She Got A Semicolon Tattoo (And The Reason Why Is Amazing!)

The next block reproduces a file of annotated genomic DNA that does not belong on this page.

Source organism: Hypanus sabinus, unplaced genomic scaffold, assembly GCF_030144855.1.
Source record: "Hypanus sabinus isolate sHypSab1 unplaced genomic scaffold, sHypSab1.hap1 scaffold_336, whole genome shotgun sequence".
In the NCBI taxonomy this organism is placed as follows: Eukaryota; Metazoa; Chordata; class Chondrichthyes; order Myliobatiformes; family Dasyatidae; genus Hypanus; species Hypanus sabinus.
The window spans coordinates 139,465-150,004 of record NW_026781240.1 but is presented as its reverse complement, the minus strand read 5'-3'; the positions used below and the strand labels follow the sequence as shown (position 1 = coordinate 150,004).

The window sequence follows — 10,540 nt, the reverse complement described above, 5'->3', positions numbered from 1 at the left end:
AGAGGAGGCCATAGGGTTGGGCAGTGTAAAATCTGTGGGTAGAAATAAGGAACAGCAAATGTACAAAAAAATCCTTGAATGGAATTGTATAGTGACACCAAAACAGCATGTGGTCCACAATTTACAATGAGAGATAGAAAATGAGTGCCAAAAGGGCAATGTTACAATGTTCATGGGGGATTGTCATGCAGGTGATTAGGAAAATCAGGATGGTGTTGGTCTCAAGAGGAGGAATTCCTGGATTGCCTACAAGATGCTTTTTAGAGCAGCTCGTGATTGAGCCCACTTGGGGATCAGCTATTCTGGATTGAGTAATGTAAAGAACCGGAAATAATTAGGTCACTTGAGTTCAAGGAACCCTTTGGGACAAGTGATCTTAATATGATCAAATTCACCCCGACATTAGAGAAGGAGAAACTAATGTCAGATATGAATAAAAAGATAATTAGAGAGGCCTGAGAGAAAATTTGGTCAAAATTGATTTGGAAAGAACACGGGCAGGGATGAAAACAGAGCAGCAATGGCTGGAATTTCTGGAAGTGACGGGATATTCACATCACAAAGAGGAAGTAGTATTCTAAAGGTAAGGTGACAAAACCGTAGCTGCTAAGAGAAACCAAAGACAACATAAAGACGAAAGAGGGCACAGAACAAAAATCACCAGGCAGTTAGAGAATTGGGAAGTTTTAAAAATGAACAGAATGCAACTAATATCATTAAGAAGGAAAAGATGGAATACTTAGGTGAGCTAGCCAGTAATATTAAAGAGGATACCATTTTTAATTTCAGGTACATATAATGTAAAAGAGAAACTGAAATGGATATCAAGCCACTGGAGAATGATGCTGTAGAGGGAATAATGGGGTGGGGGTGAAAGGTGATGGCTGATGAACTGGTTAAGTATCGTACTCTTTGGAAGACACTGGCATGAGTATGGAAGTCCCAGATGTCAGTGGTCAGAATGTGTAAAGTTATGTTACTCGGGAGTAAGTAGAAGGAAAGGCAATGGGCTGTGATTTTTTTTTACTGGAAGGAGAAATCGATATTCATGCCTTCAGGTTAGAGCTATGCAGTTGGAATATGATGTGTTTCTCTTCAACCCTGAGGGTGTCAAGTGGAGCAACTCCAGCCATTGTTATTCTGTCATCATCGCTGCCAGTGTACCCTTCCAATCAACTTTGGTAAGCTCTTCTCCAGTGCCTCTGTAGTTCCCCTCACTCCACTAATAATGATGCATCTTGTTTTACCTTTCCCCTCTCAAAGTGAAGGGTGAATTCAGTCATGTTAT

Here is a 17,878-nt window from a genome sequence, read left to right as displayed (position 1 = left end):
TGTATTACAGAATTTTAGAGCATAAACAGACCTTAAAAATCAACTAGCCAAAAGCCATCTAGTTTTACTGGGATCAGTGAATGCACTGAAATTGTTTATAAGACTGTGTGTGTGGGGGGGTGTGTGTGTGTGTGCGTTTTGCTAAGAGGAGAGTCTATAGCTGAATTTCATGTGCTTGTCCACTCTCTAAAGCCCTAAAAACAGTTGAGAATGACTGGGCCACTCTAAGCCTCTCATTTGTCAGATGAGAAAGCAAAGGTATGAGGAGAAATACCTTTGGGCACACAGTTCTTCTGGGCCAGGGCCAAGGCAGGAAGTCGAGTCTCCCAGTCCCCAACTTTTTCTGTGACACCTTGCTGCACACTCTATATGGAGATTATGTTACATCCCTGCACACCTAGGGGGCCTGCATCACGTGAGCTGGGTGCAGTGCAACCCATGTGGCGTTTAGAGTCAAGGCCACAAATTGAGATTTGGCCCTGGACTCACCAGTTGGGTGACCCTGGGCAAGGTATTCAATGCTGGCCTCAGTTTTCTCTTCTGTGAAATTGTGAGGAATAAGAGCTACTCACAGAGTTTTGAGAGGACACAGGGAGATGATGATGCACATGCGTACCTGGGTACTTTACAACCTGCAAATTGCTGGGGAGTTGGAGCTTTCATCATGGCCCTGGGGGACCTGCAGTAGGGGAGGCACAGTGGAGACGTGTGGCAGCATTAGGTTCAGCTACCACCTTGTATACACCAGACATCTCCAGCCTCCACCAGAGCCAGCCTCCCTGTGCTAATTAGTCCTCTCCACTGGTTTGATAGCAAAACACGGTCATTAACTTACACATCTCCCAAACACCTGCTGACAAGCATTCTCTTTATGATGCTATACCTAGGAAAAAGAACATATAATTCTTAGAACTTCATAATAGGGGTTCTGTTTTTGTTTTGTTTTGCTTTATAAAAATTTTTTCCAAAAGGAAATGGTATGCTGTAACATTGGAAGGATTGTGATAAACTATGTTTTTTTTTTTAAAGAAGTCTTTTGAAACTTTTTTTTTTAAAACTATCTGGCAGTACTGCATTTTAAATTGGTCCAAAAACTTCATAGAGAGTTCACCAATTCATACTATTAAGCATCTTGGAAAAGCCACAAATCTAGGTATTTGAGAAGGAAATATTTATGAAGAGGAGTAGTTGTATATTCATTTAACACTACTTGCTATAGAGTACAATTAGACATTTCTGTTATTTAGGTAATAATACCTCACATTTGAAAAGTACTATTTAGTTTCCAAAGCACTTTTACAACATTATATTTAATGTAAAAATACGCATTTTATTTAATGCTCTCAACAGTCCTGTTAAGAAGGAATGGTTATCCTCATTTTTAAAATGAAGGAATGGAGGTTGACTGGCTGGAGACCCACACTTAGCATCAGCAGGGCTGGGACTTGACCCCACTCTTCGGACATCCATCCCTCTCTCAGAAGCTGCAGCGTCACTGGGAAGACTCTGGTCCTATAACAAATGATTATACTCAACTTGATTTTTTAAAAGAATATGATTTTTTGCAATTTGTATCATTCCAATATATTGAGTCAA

Semicolons can be placed in a sentence where the writer has the option of using a period. The writer could end the sentence there but instead chooses to keep going. It joins two parts of a sentence by providing a pause in between. A semicolon is a breath. In April, Heather was diagnosed with anxiety and depression. By June, her mental illness had stolen so much from her. She was barely able to eat and had to give up a job she had dreamed of since freshman year. Heather got a semicolon tattooed to her wrist as a reminder. She says, "I got this tattoo as a promise to myself that I would never willingly end my sentence. I got it as a reminder to take this summer as a pause, and then to keep going strong next year. I also got this this tattoo to open up conversations between myself and other humans about mental illness, because as difficult as mental illness is, what’s more difficult is feeling stigmatized. Or like you failed. Or like people are feeling sorry for you. There’s no question that the stigma surrounding mental illness inhibits struggling humans from finding the help that they need, and I find this absolutely heartbreaking because I know I am not alone when I say that depression destroyed my GPA, my relationships with my friends, my involvement on campus, and much, much more." semicolon Mental illness impacts so many people - some estimates as high as 1 in 4 - and yet it is an isolating experience. Heather lived on campus, she lived in a sorority house. She had 'sisters' all over the place but at the end of the day, she was suffering alone, in a place so deep no one could reach. She explains: "no one tells you what to do when your life becomes a ten-car pile up during rush hour traffic. Because no one tells you how to tell the very people who framed your life and hung it up on the wall for everyone to admire the girl who has it all together that nothing is going right anymore. No one tells you what to do when the good days dwindle so severely that you can’t remember the last time you woke up and didn’t want to die." Every 16.2 minutes someone commits suicide. That is a lot of people and yet depression is stigmatized and misunderstood. They are told to get over it and treated as weak. In reality, it takes real strength to reach out when you need it. To ask for help. To say, "things are all wrong." Sometimes things are all wrong. Heather realizes she's lucky to have the support of family, friends and her campus. Therapy is free there, meds are cheap but she knows not everyone is so blessed. She wants to start a conversation. "My hope is that, because of my experience, I can be an advocate and champion for mental health awareness," she says. Her tattoo is a reminder to pause. To breathe. A reminder that sometimes breaks happen between two related thoughts. Sometimes breaks happen in life. The pauses feel long but they are not, in fact, the end. Kudos, Heather. Your courage has started a conversation. Your brave expression may perhaps start a revolution. Source: Her Interests

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